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Vitamin D: A growing number of studies link the “sunshine” vitamin to a lower risk of prostate cancer. One observational study of 19,000 men found that those with the lowest levels of vitamin D have a 70 percent higher risk of developing prostate cancer than those men who got enough of this nutrient. Without enough vitamin D, prostate cells can multiply too quickly and promote both prostate enlargement and cancerous tumors. Yet between 20 and 80 percent of all Americans have low enough levels to classify them as vitamin D deficient. Make sure you’re getting enough by taking 1,000 IU of supplemental vitamin D per day to help prevent cancer.

Lycopene: This nutrient is a powerful antioxidant and the source of the red coloring in tomatoes. In a study of over 40,000 health professionals, Harvard researchers found that lycopene slashed the risk of prostate cancer by 35 percent. In another study, researchers discovered that the risk of developing prostate cancer – especially aggressive cancer – decreased in men taking 50 mg. of supplemental lycopene daily. They also noted that a high level of lycopene in the blood was associated with low PSA levels. To boost your lycopene levels, take at least 6.5 mg. per day.

Beta-Sitosterol: This compound is found in a wide variety of plants, including prostate-friendly herbs like saw palmetto, pumpkin seed, and Pygeum africanum. A study of malignant prostate tumors showed that beta-sitosterol decreased cancer cell growth by 24 percent and boosted the rate that the cancer cells died fourfold. The researchers concluded that beta-sitosterol worked both directly and indirectly to halt the growth and spread of prostate cancer cells. To get the most protection possible, take 130 mg. of beta-sitosterol daily. Just be aware that plant sterols can interfere with beta-carotene and vitamin E absorption. Make sure to take a multivitamin to avoid a deficiency.

One Last Thing …

If you do decide to get a PSA screening, it’s also smart to have some idea what the results mean. What’s high? What’s low? The National Cancer Institute has created the following four categories to help your doctor determine your risk of prostate cancer.

Normal 0-4 ng/ml
Slightly Elevated 4-10 ng/ml
Moderately Elevated 10-20 ng/ml
Highly Elevated 20+ ng/ml
ng/ml = nanograms per milliliter

If your levels are elevated, don’t panic! And don’t let your doctor automatically schedule a biopsy. As I mentioned earlier, there are a lot of reasons your PSA may be higher than normal.

A higher-than-normal PSA reading simply means that two things need to happen. First, if your doctor hasn’t done so, make sure he conducts a digital rectal exam (DRE). During a DRE, your doctor inserts a lubricated, gloved finger into the rectum and feels the prostate for hard, lumpy, or abnormal areas. Pressure may be applied with the doctor’s other hand to the pelvic area so that he can feel for tenderness or abnormalities such as enlargement or growths. There can be some mild discomfort or pain during a DRE, since the doctor must press firmly on the prostate. This pressure can also make you feel like you need to urinate. But, even though it may not be on your “Top 10” list of fun things to do this year, it beats the heck out of getting a biopsy, which can be painful, risky, and potentially unnecessary.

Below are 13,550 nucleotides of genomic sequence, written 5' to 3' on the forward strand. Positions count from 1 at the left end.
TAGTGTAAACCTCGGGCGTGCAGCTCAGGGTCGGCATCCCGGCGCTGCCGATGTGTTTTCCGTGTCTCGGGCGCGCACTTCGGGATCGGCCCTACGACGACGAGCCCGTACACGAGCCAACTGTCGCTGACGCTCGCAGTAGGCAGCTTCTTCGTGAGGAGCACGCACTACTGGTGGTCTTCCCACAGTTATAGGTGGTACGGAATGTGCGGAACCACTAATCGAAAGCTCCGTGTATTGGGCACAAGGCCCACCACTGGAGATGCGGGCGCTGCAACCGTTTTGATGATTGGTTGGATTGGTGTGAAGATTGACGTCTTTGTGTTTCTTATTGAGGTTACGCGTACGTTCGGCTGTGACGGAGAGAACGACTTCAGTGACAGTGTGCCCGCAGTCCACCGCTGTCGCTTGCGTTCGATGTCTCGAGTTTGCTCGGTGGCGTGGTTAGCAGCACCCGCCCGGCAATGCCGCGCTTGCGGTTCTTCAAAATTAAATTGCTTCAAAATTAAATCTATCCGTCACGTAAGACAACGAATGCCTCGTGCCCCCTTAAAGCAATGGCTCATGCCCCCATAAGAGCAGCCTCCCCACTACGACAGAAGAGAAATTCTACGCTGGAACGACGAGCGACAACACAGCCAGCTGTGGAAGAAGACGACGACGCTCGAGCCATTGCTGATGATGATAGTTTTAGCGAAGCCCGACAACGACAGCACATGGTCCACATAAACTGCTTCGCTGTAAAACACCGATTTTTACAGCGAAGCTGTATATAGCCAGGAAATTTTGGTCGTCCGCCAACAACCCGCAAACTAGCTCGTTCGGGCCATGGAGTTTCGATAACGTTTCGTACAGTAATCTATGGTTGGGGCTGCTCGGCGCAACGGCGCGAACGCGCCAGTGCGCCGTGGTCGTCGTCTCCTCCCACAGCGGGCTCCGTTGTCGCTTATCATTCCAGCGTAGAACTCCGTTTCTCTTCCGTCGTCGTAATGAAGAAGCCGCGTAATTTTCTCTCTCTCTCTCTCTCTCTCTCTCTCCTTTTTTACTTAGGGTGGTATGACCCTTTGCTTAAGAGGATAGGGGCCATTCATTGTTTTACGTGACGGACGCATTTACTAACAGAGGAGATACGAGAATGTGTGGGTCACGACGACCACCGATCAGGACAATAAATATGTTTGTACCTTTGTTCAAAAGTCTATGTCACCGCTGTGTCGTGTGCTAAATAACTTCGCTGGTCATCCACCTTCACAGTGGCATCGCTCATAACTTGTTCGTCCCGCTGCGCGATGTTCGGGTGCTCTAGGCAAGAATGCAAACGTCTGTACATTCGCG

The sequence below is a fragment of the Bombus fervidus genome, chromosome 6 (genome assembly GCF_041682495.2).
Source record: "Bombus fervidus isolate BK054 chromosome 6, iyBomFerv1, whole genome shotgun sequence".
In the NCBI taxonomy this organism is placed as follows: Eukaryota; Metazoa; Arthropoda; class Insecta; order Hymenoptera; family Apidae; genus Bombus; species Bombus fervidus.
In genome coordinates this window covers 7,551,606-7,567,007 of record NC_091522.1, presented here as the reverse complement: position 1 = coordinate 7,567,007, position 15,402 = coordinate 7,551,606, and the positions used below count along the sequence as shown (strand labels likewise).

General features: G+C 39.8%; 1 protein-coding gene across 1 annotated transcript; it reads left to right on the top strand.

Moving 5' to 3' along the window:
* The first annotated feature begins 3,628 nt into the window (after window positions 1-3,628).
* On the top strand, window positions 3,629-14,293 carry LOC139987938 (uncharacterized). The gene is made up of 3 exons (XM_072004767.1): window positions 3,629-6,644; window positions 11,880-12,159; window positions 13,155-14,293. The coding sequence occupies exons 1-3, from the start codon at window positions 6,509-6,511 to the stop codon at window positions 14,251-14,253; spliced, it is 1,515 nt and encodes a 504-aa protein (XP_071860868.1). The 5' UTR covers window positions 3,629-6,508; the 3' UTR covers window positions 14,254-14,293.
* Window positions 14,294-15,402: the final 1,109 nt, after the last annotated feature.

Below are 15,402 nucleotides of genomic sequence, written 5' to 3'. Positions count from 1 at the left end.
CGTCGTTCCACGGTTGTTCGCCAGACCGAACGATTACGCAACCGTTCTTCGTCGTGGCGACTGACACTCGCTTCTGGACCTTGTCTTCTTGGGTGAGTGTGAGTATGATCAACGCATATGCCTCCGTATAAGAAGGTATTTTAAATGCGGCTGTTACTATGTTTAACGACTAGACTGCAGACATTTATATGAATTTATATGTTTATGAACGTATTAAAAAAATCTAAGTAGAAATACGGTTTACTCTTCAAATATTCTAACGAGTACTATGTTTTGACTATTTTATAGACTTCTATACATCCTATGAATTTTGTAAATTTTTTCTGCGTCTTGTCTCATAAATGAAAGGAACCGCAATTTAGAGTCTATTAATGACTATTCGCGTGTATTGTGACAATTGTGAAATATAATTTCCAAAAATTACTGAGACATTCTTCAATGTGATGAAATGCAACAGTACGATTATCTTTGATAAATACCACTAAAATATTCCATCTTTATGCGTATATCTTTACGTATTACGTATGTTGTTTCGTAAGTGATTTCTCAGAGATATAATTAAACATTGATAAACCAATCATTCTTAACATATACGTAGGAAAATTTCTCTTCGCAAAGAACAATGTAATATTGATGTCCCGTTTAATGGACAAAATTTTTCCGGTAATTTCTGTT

The second thing you need to do is to request at least one more PSA screening before proceeding to more aggressive testing. Since prostate cancer is a slow-growing cancer, most men with higher than average levels can afford to take at least one additional test, preferably a few weeks after the original screening. Overall, PSA is fairly reliable over time, and both you and your doctor can get a much better picture of what’s really happening inside your prostate if several PSA tests can be compared.

While you’re waiting for your next screening, there are a number of things you can do to improve a troubled prostate. Start by cleaning up your diet. Avoid dairy and highly processed foods, and opt for healthy whole foods. You can also begin to take the supplements mentioned above.

Research Brief …

Recently I told you how lutein can protect against age-related macular degeneration. Well, it turns out that this eye-friendly antioxidant can also tackle more mundane problems. A new study from China shows that taking lutein for 12 weeks protected computer users’ eyes from becoming sensitive to long-term exposure to the light from computer monitors.

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References:

Andriole GL, Grubb RL, Buys SS, et al. “Mortality Results from a Randomized Prostate-Cancer Screening Trial.” New England Journal of Medicine. March 26, 2009. Published online ahead of print.

Fraser ML, Lee AH, Binns CW. “Lycopene and prostate cancer: emerging evidence.” Expert Review of Anticancer Therapy. 2005;5:847-854.

Lou YR, Qiao S, Talonpoika R, et al. “The role of vitamin D3 metabolism in prostate cancer.” The Journal of Steroid Biochemistry and Molecular Biology. 2004;92:317-325.

Ma L, Lin XM, Zou ZY, et al. “A 12-week lutein supplementation improves visual function in Chinese people with long-term computer display light exposure.” British Journal of Nutrition. March 2, 2009. Published online ahead or print

Schröder FH, Hugosson J, Roobol MJ, et al. “Screening and Prostate-Cancer Mortality in a Randomized European Study.” New England Journal of Medicine. March 26, 2009. Published online ahead of print.